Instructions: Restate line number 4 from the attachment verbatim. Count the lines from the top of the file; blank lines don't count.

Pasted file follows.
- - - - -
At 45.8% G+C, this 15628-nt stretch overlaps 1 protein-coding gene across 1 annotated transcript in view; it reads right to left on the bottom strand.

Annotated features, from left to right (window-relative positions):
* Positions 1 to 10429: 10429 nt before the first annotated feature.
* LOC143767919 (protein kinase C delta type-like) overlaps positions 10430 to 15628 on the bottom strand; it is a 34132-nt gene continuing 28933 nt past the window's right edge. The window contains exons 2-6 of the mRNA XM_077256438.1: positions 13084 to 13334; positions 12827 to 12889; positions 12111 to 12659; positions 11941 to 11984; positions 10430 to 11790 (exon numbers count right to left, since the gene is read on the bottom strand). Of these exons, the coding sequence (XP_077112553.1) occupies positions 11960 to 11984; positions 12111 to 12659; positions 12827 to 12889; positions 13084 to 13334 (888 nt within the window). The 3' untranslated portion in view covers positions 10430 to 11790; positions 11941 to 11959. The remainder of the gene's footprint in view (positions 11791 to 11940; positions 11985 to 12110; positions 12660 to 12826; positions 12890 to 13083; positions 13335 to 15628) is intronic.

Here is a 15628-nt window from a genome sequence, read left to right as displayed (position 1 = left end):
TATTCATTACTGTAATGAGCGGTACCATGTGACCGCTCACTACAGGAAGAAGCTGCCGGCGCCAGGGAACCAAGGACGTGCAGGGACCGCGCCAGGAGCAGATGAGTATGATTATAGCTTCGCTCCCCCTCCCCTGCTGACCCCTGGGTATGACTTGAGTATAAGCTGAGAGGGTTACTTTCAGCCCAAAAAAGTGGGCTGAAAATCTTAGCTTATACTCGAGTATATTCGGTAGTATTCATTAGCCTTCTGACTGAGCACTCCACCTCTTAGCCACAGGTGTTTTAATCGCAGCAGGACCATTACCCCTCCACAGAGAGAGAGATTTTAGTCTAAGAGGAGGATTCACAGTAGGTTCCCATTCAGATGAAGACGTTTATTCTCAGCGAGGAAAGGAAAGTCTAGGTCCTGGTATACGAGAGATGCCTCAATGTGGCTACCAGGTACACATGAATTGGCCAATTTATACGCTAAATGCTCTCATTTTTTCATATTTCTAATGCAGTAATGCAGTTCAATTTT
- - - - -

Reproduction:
* LOC143767919 (protein kinase C delta type-like) overlaps positions 10430 to 15628 on the bottom strand; it is a 34132-nt gene continuing 28933 nt past the window's right edge. The window contains exons 2-6 of the mRNA XM_077256438.1: positions 13084 to 13334; positions 12827 to 12889; positions 12111 to 12659; positions 11941 to 11984; positions 10430 to 11790 (exon numbers count right to left, since the gene is read on the bottom strand). Of these exons, the coding sequence (XP_077112553.1) occupies positions 11960 to 11984; positions 12111 to 12659; positions 12827 to 12889; positions 13084 to 13334 (888 nt within the window). The 3' untranslated portion in view covers positions 10430 to 11790; positions 11941 to 11959. The remainder of the gene's footprint in view (positions 11791 to 11940; positions 11985 to 12110; positions 12660 to 12826; positions 12890 to 13083; positions 13335 to 15628) is intronic.